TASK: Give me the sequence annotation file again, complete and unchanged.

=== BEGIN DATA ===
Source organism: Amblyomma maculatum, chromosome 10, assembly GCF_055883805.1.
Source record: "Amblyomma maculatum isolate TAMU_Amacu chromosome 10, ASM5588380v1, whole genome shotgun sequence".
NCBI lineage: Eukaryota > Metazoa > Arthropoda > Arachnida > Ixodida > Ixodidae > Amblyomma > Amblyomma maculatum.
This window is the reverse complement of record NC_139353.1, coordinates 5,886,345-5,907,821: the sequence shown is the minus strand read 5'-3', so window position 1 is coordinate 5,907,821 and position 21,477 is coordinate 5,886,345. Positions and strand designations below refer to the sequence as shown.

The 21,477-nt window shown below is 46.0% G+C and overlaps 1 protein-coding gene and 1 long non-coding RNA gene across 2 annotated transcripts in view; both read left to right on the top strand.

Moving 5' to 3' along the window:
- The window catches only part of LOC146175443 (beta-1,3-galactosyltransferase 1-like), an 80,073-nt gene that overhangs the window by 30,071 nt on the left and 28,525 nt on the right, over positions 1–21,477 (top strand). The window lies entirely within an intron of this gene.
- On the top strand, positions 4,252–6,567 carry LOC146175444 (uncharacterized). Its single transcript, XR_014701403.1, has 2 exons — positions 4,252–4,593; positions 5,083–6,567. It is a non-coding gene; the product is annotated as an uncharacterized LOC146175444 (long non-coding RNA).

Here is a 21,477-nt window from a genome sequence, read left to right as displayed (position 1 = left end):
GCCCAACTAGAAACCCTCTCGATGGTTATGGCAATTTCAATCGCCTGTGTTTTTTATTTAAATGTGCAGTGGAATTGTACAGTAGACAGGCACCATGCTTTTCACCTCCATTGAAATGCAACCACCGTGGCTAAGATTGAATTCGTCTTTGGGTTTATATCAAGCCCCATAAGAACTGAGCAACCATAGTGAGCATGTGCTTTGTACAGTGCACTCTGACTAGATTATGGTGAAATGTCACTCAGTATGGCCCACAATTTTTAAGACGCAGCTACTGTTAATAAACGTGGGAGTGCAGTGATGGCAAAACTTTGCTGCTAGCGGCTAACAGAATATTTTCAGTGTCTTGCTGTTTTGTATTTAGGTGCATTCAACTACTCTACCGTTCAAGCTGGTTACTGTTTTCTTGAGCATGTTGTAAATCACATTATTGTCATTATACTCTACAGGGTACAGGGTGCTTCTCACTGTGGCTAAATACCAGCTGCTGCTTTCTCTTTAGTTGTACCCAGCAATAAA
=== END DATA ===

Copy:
Source organism: Amblyomma maculatum, chromosome 10, assembly GCF_055883805.1.
Source record: "Amblyomma maculatum isolate TAMU_Amacu chromosome 10, ASM5588380v1, whole genome shotgun sequence".
NCBI lineage: Eukaryota > Metazoa > Arthropoda > Arachnida > Ixodida > Ixodidae > Amblyomma > Amblyomma maculatum.
This window is the reverse complement of record NC_139353.1, coordinates 5,886,345-5,907,821: the sequence shown is the minus strand read 5'-3', so window position 1 is coordinate 5,907,821 and position 21,477 is coordinate 5,886,345. Positions and strand designations below refer to the sequence as shown.

The 21,477-nt window shown below is 46.0% G+C and overlaps 1 protein-coding gene and 1 long non-coding RNA gene across 2 annotated transcripts in view; both read left to right on the top strand.

Moving 5' to 3' along the window:
- The window catches only part of LOC146175443 (beta-1,3-galactosyltransferase 1-like), an 80,073-nt gene that overhangs the window by 30,071 nt on the left and 28,525 nt on the right, over positions 1–21,477 (top strand). The window lies entirely within an intron of this gene.
- On the top strand, positions 4,252–6,567 carry LOC146175444 (uncharacterized). Its single transcript, XR_014701403.1, has 2 exons — positions 4,252–4,593; positions 5,083–6,567. It is a non-coding gene; the product is annotated as an uncharacterized LOC146175444 (long non-coding RNA).

Here is a 21,477-nt window from a genome sequence, read left to right as displayed (position 1 = left end):
GCCCAACTAGAAACCCTCTCGATGGTTATGGCAATTTCAATCGCCTGTGTTTTTTATTTAAATGTGCAGTGGAATTGTACAGTAGACAGGCACCATGCTTTTCACCTCCATTGAAATGCAACCACCGTGGCTAAGATTGAATTCGTCTTTGGGTTTATATCAAGCCCCATAAGAACTGAGCAACCATAGTGAGCATGTGCTTTGTACAGTGCACTCTGACTAGATTATGGTGAAATGTCACTCAGTATGGCCCACAATTTTTAAGACGCAGCTACTGTTAATAAACGTGGGAGTGCAGTGATGGCAAAACTTTGCTGCTAGCGGCTAACAGAATATTTTCAGTGTCTTGCTGTTTTGTATTTAGGTGCATTCAACTACTCTACCGTTCAAGCTGGTTACTGTTTTCTTGAGCATGTTGTAAATCACATTATTGTCATTATACTCTACAGGGTACAGGGTGCTTCTCACTGTGGCTAAATACCAGCTGCTGCTTTCTCTTTAGTTGTACCCAGCAATAAA